WikiLeaks demands Google, Facebook unseal US subpoenasBy IANS
Saturday, January 8, 2011
LONDON - WikiLeaks has demanded that Google and Facebook reveal the contents of any US subpoenas they may have received, a media report said Saturday.
The demand came after it emerged that a US court had ordered Twitter to hand over details of accounts on the micro-blogging site by five people associated with the group, including Julian Assange.
Amid strong evidence that a US grand jury has begun a wide-ranging trawl for details of what networks and accounts WikiLeaks used to communicate with Bradley Manning, the US serviceman accused of stealing hundreds of thousands of sensitive government cables, some of those named in the subpoena said they would fight disclosure, the Guardian newspaper reported.
“Today, the existence of a secret US government grand jury espionage investigation into WikiLeaks was confirmed for the first time as a subpoena was brought into the public domain,” WikiLeaks said in a statement.
The writ, approved by a court in Virginia in December, demands that the San Franscisco-based micro-blogging site hand over all details of five individuals’ accounts and private messaging on Twitter, including the computers and networks used.
They include WikiLeaks founder Julian Assange, Manning, Icelandic MP Brigitta Jonsdottir and Dutch hacker Rop Gonggrijp. Three of them - Gonggrijp, Assange and Jonsdottir - were named as “producers” of the first significant leak from the US cables cache: a video of an Apache helicopter attack that killed civilians and journalists in Baghdad.
The legal document also targets an account held by Jacob Appelbaum, a US computer programmer whose computer and phones were examined by US officials in July after he was stopped returning from Holland to America.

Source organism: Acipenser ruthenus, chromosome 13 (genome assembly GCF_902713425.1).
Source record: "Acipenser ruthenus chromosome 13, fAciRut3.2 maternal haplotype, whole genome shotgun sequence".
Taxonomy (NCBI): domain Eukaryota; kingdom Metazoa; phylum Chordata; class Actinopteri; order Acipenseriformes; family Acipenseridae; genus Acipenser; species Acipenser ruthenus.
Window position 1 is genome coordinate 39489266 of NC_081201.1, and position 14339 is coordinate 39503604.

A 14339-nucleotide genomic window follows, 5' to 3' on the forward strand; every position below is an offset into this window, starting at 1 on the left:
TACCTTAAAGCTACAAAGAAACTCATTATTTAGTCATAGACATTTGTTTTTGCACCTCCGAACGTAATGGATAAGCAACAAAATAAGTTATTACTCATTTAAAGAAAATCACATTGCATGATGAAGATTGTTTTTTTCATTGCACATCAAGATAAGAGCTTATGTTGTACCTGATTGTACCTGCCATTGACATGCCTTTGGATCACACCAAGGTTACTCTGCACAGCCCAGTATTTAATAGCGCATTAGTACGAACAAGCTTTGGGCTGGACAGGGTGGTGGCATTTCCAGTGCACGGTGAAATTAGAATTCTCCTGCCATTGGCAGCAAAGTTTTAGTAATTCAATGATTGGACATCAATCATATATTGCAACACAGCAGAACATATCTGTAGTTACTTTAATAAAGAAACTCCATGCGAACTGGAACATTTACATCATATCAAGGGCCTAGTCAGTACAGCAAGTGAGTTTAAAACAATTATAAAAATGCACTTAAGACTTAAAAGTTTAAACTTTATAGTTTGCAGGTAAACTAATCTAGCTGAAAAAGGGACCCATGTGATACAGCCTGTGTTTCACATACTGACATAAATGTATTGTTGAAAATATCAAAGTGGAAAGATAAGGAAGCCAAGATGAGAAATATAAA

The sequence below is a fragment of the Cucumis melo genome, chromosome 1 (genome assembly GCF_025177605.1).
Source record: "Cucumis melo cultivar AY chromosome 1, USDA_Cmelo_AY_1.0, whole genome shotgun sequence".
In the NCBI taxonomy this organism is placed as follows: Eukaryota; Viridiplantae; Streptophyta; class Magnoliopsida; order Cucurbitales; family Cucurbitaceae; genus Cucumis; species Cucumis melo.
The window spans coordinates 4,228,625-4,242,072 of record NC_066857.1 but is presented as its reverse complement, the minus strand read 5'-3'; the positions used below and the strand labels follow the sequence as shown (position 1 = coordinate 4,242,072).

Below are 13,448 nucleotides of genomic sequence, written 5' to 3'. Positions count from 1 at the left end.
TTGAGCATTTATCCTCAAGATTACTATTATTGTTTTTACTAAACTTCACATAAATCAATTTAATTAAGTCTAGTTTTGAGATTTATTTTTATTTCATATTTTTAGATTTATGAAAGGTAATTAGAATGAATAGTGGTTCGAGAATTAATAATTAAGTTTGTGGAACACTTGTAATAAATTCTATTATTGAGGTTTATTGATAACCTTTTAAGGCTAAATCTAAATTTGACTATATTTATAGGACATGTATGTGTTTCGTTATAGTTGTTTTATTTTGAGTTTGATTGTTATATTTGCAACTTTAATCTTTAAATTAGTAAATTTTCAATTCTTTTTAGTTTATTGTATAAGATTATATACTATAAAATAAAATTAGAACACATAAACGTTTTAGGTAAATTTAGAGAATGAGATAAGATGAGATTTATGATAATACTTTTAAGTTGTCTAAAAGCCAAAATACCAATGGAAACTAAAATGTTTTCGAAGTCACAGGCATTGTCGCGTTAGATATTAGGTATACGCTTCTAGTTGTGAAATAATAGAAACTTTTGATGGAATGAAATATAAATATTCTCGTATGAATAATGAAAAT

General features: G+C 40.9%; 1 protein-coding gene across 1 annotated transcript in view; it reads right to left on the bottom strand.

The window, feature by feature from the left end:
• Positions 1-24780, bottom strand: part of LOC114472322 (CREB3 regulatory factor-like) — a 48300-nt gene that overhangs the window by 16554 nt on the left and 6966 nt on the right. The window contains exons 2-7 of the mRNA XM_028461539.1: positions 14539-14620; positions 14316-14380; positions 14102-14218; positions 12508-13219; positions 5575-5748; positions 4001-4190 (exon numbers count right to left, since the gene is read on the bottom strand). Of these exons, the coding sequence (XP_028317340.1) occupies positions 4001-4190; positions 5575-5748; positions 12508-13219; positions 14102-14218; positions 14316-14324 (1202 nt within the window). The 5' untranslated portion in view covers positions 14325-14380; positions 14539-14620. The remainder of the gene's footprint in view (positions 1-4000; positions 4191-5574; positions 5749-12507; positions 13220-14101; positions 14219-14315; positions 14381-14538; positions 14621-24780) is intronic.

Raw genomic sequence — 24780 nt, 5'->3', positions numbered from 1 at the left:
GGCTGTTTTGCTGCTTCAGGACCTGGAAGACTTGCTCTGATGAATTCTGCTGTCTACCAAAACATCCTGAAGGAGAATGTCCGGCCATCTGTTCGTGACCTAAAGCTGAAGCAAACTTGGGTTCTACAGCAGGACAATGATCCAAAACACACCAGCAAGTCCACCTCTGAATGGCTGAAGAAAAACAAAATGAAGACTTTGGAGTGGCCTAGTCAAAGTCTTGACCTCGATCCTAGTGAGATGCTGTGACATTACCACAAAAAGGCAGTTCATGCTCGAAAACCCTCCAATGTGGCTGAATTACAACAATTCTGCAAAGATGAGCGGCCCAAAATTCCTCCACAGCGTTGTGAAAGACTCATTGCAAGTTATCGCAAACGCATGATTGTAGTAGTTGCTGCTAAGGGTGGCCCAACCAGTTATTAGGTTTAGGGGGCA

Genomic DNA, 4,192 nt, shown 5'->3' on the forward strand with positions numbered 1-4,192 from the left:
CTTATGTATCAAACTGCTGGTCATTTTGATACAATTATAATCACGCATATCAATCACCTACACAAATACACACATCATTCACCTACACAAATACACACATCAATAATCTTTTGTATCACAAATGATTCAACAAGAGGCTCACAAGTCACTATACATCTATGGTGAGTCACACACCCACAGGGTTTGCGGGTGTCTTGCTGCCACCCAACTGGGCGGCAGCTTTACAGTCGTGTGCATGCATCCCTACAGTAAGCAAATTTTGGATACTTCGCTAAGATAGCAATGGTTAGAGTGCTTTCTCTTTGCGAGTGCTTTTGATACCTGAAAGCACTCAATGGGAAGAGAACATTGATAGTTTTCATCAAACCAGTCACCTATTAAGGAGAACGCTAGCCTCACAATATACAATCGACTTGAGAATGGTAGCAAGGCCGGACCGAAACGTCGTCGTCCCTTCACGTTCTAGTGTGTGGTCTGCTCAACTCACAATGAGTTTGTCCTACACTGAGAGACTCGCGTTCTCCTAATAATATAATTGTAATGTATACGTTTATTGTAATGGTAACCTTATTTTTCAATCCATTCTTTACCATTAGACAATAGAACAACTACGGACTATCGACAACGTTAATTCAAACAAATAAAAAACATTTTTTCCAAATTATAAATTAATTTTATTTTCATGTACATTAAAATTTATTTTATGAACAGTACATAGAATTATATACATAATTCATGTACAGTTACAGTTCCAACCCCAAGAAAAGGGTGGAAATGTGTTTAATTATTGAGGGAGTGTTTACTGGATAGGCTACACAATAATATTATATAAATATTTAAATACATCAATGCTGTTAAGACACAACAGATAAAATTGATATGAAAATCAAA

The court issuing the subpoena said it had “reasonable grounds” to believe Twitter held information “relevant and material to an ongoing criminal investigation”.
It ordered Twitter not to notify the targets of the subpoena - an order the company successfully challenged.
The court order crucially demands that Twitter hand over details of source and destination internet protocol addresses used to access the accounts, which would help investigators identify how the named individuals communicated with each other, as well as email addresses used.
The emergence of the subpoena appears to confirm for the first time the existence of a secret grand jury empanelled to probe whether individuals associated with WikiLeaks, and Assange in particular, can be prosecuted for alleged conspiracy with Manning to steal the classified documents.
The US attorney general, Eric Holder, has already said publicly that he believes Assange could be prosecuted under US espionage laws. The court that issued the subpoena is in the same jurisdiction where press reports have located a grand jury investigating Assange.
It has been reported that Manning has been offered a plea bargain if he co-operates with the investigation.
The emergence of the Twitter subpoena - which was unsealed after a legal challenge by the company - was revealed after WikiLeaks announced it believed other US Internet companies had also been ordered to hand over information about its members’ activities, according to the newspaper.
WikiLeaks condemned the court order, saying it amounted to harassment.
Twitter has declined to comment, saying only that its policy is to notify its users where possible of government requests for information, the Guardian said.